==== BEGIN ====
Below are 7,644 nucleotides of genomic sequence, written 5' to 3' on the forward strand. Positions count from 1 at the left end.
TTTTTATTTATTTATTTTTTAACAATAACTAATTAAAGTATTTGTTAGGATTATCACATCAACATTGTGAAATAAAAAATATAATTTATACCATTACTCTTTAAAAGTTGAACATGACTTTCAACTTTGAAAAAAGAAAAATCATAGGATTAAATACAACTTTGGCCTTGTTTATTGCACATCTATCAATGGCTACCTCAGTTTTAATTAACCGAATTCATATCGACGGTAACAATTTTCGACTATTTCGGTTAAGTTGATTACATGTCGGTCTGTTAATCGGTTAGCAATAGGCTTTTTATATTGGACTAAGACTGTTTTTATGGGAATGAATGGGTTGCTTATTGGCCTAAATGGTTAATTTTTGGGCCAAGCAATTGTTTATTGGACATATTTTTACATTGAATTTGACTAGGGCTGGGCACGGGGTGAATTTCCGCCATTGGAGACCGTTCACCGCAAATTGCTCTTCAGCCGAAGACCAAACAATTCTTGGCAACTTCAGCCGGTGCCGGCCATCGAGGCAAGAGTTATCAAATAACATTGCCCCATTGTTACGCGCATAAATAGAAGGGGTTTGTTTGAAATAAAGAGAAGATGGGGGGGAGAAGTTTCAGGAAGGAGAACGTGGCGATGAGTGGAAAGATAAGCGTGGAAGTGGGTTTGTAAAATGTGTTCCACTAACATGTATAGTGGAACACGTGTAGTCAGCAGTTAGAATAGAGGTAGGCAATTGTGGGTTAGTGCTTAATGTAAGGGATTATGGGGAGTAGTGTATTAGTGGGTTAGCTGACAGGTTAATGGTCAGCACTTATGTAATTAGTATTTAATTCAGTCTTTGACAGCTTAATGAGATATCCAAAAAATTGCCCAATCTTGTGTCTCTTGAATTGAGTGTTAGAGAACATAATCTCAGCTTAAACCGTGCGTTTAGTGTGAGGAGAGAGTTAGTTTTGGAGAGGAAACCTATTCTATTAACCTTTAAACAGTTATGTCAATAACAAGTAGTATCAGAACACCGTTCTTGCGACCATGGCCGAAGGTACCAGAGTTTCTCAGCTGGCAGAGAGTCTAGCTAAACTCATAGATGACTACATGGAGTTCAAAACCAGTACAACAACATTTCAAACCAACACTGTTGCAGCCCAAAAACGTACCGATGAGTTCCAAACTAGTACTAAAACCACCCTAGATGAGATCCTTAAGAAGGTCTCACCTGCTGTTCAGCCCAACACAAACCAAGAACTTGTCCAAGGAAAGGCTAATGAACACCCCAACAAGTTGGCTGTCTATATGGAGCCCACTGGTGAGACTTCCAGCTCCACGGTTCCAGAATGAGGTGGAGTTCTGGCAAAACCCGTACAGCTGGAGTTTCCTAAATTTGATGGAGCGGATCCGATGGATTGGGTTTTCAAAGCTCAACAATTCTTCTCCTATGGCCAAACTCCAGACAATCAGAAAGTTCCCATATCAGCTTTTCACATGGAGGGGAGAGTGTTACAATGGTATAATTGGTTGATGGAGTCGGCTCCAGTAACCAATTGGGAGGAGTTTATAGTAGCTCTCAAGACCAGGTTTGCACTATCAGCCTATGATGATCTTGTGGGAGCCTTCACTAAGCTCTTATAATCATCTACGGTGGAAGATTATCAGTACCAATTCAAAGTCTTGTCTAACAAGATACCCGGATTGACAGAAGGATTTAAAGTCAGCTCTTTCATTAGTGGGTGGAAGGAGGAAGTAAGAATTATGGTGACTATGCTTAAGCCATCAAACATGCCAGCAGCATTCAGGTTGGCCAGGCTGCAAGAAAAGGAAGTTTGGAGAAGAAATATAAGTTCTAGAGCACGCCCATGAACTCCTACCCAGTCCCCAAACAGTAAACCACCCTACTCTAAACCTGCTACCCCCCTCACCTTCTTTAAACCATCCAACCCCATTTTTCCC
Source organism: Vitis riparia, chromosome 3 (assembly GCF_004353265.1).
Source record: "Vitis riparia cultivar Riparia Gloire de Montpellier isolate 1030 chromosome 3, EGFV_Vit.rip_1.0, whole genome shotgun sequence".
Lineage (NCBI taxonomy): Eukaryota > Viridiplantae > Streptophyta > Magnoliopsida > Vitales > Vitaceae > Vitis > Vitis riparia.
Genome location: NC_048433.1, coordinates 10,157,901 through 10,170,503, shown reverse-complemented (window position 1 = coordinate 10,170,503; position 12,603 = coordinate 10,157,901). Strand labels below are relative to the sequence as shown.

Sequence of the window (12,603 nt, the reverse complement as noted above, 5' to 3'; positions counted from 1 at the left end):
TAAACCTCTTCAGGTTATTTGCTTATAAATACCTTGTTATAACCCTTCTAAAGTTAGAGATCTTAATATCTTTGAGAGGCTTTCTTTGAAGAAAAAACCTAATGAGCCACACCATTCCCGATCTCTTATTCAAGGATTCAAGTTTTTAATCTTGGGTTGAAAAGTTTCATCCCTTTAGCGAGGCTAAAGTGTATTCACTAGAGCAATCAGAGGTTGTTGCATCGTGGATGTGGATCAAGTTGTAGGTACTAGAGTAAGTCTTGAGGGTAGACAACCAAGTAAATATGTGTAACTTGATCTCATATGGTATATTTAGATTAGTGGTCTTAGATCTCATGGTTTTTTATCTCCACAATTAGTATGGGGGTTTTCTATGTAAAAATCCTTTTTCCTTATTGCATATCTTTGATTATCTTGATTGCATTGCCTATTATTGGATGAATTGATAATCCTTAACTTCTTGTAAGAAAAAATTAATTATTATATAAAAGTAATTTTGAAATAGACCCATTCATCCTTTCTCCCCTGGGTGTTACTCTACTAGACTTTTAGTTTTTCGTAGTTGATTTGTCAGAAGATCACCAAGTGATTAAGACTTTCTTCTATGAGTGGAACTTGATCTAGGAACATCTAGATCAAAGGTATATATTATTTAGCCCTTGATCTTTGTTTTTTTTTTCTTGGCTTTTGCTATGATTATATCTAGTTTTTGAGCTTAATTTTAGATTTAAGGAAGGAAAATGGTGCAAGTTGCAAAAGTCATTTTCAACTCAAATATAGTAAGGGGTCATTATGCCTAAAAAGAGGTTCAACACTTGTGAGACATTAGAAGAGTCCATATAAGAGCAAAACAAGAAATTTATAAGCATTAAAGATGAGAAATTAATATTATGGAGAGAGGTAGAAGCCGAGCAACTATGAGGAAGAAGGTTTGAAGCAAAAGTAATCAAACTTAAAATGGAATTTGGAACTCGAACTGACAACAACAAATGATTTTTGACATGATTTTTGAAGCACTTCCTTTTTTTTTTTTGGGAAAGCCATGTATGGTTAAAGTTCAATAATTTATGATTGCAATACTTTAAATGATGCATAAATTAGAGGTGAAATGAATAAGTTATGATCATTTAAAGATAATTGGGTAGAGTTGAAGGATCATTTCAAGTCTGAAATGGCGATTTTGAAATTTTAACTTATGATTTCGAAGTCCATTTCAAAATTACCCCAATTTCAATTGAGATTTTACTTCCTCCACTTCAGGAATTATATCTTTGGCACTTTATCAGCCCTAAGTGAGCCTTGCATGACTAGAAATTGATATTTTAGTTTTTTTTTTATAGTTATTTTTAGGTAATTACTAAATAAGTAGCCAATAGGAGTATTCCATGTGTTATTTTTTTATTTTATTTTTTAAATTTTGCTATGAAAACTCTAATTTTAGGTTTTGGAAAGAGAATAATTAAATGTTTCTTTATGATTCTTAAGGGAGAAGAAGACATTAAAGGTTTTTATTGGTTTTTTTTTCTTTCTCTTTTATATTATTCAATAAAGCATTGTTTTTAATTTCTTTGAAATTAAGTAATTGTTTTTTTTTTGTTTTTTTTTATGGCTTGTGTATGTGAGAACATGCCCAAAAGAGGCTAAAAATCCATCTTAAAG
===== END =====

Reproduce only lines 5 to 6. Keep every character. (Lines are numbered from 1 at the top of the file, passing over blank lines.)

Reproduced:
Lineage (NCBI taxonomy): Eukaryota > Viridiplantae > Streptophyta > Magnoliopsida > Vitales > Vitaceae > Vitis > Vitis riparia.
Genome location: NC_048433.1, coordinates 10,157,901 through 10,170,503, shown reverse-complemented (window position 1 = coordinate 10,170,503; position 12,603 = coordinate 10,157,901). Strand labels below are relative to the sequence as shown.